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Advice on optimizing custom URL validator for internal links in Sanity Studio

17 replies
Last updated: Aug 21, 2022
Any advice on a custom URL validator? I want to ensure that any internal links point to published slugs. It works, but slowly. I keep getting this warning:

Custom validator at linkGroups[_key=="721a4739faa3"].links[_key=="e61f9228310a"].linkUrl has taken more than 5000ms to respond

here’s the code:


import client from "part:@sanity/base/client";

const listAllSlugs = async () => {
  const slugsList = await client
    .withConfig({ apiVersion: "2021-10-21" })
    // require slug and exclude unpublished drafts
    .fetch(
      `*[defined(slug.current) && !(_id in path("drafts.**"))][].slug.current`
    );

  return slugsList;
};

export const validateLink = (url) => {
 
  // if it's an internal link
  if (url.startsWith("/")) {
    // remove # and ?
    const clean = url.split("#")[0].split("?")[0];

    return listAllSlugs().then((allSlugs) => {
      return allSlugs.includes(clean)
        ? true
        : "Does not match any published slugs";
    });
  }
  // ... test against http url patterns ...
};
Aug 20, 2022, 12:26 AM
I’ve got many links nested in groups on this document, so they’re all doing this slow query. Could I preload the slugsList once and make it available as a variable, or maybe get it into the validator’s
document
parameter?
Aug 20, 2022, 12:41 AM
May I ask how many different slugs it needs to evaluate? Are we talking 50 or 10,000?
Aug 20, 2022, 12:48 AM
user S
50
Aug 20, 2022, 12:50 AM
there are 50-100 documents with slugs, and maybe 50 links to validate in this one document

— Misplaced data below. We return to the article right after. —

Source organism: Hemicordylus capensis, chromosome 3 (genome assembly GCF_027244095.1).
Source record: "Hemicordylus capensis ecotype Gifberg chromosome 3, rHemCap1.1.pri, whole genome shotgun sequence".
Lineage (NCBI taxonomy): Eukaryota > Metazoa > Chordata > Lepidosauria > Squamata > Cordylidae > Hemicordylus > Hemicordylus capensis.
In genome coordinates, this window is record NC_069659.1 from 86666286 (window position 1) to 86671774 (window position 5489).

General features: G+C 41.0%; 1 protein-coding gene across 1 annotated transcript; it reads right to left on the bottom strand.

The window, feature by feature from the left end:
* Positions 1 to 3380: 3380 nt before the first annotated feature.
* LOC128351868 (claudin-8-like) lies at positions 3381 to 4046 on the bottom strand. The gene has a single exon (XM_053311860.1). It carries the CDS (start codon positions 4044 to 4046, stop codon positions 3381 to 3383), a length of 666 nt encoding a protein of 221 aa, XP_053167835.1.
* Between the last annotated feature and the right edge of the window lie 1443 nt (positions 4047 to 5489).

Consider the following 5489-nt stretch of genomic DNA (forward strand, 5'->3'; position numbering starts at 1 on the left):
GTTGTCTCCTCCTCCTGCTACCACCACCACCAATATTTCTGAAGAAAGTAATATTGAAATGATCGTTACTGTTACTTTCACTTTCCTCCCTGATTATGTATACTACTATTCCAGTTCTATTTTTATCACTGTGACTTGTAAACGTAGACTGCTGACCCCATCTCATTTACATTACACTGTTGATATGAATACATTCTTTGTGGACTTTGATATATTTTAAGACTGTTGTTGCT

Aug 20, 2022, 12:51 AM
I have to step away for a bit, thank you very much for your thoughts on this!
Aug 20, 2022, 12:52 AM
That's super weird that it's that high, I feel.
I am running something similar that depends upon a thousand math comparisons (color hexes) gathered across about 200 docs and it comes back in a second.

Is it the same experience in any browser?


https://www.sanity.io/docs/validation#9e69d5db6f72 That's the closest kind of example I could find that's using the built-ins.
I wonder if there's another approach, like counting lengths of things that satisfy queries and comparing that so you don't have to bother with strings. I'll think some more on it while you're away.
Aug 20, 2022, 12:53 AM
just tested and it’s also the live studio, not just local. I’m on the free tier but i haven’t approached any limits yet
Aug 20, 2022, 12:57 AM
I don't have any reason to believe you'd be throttled for being free. It also looks like the service itself is doing okay: https://www.sanity-status.com/
Do you have another browser you can test in just to narrow down the culprits?

Is there anything of applicable use in the example I linked as far as other approaches?
Aug 20, 2022, 2:08 AM
Validators run on every keystroke. You might not want to query your entire dataset every time. So I would advise caching your response.
Aug 20, 2022, 8:30 AM
user F
One think I was thinking about is if they were inline blocks that were made to point at something that existed at the time that they'd necessarily have to exist when added. I mention it because this sounds a bit like a broken link checker after the fact. It's not programmatic to use your eyes to see complaints about references but it also might make more sense as an additional view rather than validation.
If it was kept as a validation, do you think it's possible to do a custom input component where the validation assumes a default value of true with useState, run a call after the promise returns once they've stopped typing and only switch then if it finds an issue?